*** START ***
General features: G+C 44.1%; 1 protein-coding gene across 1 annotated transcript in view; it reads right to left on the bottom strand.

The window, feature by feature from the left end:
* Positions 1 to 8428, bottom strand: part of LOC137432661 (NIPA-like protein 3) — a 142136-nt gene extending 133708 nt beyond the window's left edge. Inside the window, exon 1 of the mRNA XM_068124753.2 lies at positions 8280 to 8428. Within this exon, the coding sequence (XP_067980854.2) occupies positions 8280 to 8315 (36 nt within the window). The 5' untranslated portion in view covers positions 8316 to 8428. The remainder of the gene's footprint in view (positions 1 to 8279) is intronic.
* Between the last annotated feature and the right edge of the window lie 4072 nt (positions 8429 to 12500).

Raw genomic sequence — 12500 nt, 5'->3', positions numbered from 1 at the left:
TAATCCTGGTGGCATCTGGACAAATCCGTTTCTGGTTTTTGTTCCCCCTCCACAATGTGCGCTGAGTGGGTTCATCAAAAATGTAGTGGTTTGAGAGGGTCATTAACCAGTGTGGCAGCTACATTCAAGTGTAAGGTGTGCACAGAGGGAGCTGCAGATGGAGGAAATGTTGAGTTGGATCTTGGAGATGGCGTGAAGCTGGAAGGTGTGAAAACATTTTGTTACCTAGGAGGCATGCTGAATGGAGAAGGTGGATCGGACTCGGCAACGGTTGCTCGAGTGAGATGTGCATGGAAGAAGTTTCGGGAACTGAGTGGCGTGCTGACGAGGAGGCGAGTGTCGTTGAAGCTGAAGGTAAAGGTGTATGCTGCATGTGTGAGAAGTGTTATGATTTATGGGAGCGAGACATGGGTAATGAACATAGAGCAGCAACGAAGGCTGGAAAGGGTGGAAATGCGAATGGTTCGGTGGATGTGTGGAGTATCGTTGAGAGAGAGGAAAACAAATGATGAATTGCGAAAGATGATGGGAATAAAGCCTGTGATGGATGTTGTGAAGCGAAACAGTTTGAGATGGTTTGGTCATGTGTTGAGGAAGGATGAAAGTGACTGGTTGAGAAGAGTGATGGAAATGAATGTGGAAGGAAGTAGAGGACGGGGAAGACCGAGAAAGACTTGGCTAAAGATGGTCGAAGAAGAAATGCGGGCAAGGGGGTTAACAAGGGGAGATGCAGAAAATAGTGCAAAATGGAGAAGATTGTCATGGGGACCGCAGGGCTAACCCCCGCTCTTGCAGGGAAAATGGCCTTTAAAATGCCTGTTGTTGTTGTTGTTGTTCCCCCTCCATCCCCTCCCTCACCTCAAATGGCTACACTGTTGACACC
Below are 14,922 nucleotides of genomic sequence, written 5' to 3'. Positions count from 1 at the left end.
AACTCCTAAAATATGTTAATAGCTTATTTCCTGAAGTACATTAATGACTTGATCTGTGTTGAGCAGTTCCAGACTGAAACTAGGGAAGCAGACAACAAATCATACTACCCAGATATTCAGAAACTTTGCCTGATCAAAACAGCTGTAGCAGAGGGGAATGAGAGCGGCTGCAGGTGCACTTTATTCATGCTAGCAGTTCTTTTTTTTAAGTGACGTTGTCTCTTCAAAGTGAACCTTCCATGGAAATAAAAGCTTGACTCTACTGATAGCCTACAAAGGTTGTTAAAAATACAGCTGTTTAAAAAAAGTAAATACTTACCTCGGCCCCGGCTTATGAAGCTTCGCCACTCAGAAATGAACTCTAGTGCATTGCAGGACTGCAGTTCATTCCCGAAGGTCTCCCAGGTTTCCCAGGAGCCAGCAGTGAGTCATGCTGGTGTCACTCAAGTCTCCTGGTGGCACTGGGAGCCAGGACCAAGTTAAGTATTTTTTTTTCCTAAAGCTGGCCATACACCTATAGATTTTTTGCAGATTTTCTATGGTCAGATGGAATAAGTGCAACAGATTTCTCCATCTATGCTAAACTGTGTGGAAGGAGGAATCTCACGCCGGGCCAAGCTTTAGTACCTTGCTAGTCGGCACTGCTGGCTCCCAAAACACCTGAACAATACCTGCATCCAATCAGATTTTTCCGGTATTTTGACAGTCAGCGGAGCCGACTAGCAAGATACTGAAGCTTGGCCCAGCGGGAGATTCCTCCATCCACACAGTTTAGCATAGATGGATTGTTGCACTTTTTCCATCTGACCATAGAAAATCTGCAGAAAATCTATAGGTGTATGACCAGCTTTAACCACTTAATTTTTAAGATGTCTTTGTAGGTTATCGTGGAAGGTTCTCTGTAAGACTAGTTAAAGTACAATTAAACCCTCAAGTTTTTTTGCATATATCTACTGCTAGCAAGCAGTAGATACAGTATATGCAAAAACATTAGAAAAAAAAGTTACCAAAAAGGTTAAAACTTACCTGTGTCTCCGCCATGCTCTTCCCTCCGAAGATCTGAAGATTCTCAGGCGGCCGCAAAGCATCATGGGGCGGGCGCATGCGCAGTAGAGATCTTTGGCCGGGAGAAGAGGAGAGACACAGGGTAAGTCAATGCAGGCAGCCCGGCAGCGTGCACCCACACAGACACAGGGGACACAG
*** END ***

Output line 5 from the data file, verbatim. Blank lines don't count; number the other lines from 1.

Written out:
Raw genomic sequence — 12500 nt, 5'->3', positions numbered from 1 at the left: